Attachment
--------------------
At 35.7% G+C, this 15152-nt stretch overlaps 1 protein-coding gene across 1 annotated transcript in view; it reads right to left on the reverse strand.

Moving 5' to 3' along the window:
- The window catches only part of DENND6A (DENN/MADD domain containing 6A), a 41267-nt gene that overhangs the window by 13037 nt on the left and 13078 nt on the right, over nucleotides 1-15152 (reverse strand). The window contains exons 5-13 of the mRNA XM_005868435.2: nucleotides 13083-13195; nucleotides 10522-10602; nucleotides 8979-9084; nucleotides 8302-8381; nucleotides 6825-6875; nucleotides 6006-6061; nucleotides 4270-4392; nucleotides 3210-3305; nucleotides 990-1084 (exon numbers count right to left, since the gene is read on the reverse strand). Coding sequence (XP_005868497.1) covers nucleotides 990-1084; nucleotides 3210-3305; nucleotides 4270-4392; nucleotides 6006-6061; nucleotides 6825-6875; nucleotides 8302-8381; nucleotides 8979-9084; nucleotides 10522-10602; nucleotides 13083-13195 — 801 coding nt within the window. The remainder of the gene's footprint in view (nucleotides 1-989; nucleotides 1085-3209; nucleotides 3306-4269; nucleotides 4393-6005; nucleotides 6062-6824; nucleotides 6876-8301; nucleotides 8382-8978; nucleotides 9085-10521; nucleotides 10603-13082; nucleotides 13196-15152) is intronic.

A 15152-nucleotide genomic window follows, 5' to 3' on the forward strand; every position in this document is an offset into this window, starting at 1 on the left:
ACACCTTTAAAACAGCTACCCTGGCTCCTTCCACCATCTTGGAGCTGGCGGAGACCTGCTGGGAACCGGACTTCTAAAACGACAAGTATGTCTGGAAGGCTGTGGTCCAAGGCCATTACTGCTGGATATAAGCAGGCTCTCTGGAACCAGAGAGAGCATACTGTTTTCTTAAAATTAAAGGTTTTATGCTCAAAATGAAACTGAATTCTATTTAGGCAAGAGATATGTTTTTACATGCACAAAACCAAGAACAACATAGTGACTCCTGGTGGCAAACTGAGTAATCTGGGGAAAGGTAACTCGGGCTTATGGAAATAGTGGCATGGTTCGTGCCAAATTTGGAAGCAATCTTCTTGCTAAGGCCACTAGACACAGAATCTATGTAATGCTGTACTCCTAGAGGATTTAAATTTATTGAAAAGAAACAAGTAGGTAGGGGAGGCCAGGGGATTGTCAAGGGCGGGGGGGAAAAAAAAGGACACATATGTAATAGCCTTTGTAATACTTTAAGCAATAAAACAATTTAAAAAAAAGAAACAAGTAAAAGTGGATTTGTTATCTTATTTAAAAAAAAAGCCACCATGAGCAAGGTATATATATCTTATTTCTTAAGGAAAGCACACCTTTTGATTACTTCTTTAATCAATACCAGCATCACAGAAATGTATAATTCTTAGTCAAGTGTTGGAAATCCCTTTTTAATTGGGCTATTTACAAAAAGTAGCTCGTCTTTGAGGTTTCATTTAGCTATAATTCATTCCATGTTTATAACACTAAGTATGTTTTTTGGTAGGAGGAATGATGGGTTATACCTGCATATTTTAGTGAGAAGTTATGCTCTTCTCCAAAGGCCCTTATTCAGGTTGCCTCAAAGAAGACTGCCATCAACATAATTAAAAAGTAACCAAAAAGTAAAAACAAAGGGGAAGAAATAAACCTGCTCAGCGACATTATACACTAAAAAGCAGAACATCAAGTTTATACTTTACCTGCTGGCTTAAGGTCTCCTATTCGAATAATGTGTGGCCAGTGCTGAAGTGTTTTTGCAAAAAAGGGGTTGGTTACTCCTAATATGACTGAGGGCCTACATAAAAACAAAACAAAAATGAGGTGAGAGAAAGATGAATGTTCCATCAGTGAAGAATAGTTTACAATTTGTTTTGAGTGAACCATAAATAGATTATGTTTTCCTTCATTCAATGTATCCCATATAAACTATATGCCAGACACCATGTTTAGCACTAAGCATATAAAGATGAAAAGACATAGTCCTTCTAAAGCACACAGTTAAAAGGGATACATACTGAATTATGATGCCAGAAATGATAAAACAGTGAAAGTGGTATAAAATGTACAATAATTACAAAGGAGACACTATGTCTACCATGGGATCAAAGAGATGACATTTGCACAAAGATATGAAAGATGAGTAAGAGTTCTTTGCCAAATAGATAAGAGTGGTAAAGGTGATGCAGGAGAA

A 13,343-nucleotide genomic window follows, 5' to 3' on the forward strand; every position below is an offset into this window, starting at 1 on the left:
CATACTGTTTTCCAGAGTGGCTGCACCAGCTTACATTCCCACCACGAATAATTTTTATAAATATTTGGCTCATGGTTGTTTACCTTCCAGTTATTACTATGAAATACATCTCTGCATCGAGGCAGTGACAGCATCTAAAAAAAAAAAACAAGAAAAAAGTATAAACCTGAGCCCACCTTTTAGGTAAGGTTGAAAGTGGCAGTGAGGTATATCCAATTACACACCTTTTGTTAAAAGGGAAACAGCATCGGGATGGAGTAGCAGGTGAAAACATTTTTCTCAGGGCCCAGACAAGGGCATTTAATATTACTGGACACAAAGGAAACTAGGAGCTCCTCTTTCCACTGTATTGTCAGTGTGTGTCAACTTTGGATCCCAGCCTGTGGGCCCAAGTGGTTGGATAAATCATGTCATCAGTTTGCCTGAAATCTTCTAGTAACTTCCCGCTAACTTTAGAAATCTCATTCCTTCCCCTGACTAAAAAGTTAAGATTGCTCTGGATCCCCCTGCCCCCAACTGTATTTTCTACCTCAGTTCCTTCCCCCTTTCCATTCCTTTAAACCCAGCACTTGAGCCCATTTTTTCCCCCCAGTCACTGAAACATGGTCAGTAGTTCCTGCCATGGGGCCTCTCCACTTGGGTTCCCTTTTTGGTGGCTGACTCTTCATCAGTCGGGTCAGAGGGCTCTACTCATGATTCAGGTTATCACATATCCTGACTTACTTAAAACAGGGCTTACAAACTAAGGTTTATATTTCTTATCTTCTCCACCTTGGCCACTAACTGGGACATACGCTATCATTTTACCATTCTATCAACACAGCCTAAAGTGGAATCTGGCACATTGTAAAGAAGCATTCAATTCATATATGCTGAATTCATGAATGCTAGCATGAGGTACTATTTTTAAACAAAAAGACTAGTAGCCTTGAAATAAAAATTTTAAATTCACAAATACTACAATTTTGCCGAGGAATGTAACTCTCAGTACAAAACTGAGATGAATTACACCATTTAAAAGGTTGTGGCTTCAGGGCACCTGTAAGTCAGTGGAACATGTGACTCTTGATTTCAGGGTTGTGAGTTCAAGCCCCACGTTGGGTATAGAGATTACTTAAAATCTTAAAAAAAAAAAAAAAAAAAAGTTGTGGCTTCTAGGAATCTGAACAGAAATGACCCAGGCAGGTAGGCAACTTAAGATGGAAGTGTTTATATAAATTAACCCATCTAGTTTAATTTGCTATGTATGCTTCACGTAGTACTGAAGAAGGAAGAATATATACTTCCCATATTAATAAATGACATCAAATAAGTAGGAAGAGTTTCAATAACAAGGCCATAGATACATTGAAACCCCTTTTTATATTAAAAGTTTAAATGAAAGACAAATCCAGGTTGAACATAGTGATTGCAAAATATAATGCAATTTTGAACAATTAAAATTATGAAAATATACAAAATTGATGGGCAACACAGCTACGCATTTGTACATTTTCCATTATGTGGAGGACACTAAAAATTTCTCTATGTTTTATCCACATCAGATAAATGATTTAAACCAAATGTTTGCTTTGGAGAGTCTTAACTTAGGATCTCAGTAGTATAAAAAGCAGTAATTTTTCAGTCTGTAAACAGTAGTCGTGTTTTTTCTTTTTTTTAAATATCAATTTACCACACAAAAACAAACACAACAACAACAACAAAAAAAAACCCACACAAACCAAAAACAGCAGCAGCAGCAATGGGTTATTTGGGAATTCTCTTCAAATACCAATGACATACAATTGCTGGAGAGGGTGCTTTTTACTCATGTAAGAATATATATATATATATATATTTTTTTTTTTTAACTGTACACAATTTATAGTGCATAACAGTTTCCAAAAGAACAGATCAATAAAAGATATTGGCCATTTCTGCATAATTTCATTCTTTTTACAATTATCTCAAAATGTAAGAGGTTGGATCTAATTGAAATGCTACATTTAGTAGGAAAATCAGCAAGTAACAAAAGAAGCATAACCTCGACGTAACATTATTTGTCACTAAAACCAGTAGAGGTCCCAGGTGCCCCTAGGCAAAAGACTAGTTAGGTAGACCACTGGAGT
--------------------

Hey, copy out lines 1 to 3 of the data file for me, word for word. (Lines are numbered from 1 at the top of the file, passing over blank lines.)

At 35.7% G+C, this 15152-nt stretch overlaps 1 protein-coding gene across 1 annotated transcript in view; it reads right to left on the reverse strand.

Moving 5' to 3' along the window:
- The window catches only part of DENND6A (DENN/MADD domain containing 6A), a 41267-nt gene that overhangs the window by 13037 nt on the left and 13078 nt on the right, over nucleotides 1-15152 (reverse strand). The window contains exons 5-13 of the mRNA XM_005868435.2: nucleotides 13083-13195; nucleotides 10522-10602; nucleotides 8979-9084; nucleotides 8302-8381; nucleotides 6825-6875; nucleotides 6006-6061; nucleotides 4270-4392; nucleotides 3210-3305; nucleotides 990-1084 (exon numbers count right to left, since the gene is read on the reverse strand). Coding sequence (XP_005868497.1) covers nucleotides 990-1084; nucleotides 3210-3305; nucleotides 4270-4392; nucleotides 6006-6061; nucleotides 6825-6875; nucleotides 8302-8381; nucleotides 8979-9084; nucleotides 10522-10602; nucleotides 13083-13195 — 801 coding nt within the window. The remainder of the gene's footprint in view (nucleotides 1-989; nucleotides 1085-3209; nucleotides 3306-4269; nucleotides 4393-6005; nucleotides 6062-6824; nucleotides 6876-8301; nucleotides 8382-8978; nucleotides 9085-10521; nucleotides 10603-13082; nucleotides 13196-15152) is intronic.